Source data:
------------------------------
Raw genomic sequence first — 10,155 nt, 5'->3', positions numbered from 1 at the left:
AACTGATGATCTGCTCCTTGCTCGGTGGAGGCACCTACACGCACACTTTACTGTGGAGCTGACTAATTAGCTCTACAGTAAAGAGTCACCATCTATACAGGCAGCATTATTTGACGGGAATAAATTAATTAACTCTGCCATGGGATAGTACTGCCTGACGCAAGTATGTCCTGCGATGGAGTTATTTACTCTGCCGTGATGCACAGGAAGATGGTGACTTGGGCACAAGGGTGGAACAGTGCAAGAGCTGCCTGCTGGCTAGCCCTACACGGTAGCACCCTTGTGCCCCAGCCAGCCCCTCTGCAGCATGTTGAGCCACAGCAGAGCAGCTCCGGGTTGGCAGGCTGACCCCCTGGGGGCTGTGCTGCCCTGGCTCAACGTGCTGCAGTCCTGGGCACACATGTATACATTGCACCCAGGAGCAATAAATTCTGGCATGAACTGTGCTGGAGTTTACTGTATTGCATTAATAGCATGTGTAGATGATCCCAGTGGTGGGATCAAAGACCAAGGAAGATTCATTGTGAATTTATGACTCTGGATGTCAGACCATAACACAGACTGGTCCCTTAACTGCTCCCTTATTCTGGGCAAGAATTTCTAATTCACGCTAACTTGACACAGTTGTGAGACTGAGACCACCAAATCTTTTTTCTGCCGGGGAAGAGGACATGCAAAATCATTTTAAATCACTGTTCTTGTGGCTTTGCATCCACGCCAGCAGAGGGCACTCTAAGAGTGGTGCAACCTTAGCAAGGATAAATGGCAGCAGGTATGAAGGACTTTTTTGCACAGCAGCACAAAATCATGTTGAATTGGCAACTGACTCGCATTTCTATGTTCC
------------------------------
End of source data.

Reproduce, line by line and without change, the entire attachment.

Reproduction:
Raw genomic sequence first — 10,155 nt, 5'->3', positions numbered from 1 at the left:
AACTGATGATCTGCTCCTTGCTCGGTGGAGGCACCTACACGCACACTTTACTGTGGAGCTGACTAATTAGCTCTACAGTAAAGAGTCACCATCTATACAGGCAGCATTATTTGACGGGAATAAATTAATTAACTCTGCCATGGGATAGTACTGCCTGACGCAAGTATGTCCTGCGATGGAGTTATTTACTCTGCCGTGATGCACAGGAAGATGGTGACTTGGGCACAAGGGTGGAACAGTGCAAGAGCTGCCTGCTGGCTAGCCCTACACGGTAGCACCCTTGTGCCCCAGCCAGCCCCTCTGCAGCATGTTGAGCCACAGCAGAGCAGCTCCGGGTTGGCAGGCTGACCCCCTGGGGGCTGTGCTGCCCTGGCTCAACGTGCTGCAGTCCTGGGCACACATGTATACATTGCACCCAGGAGCAATAAATTCTGGCATGAACTGTGCTGGAGTTTACTGTATTGCATTAATAGCATGTGTAGATGATCCCAGTGGTGGGATCAAAGACCAAGGAAGATTCATTGTGAATTTATGACTCTGGATGTCAGACCATAACACAGACTGGTCCCTTAACTGCTCCCTTATTCTGGGCAAGAATTTCTAATTCACGCTAACTTGACACAGTTGTGAGACTGAGACCACCAAATCTTTTTTCTGCCGGGGAAGAGGACATGCAAAATCATTTTAAATCACTGTTCTTGTGGCTTTGCATCCACGCCAGCAGAGGGCACTCTAAGAGTGGTGCAACCTTAGCAAGGATAAATGGCAGCAGGTATGAAGGACTTTTTTGCACAGCAGCACAAAATCATGTTGAATTGGCAACTGACTCGCATTTCTATGTTCC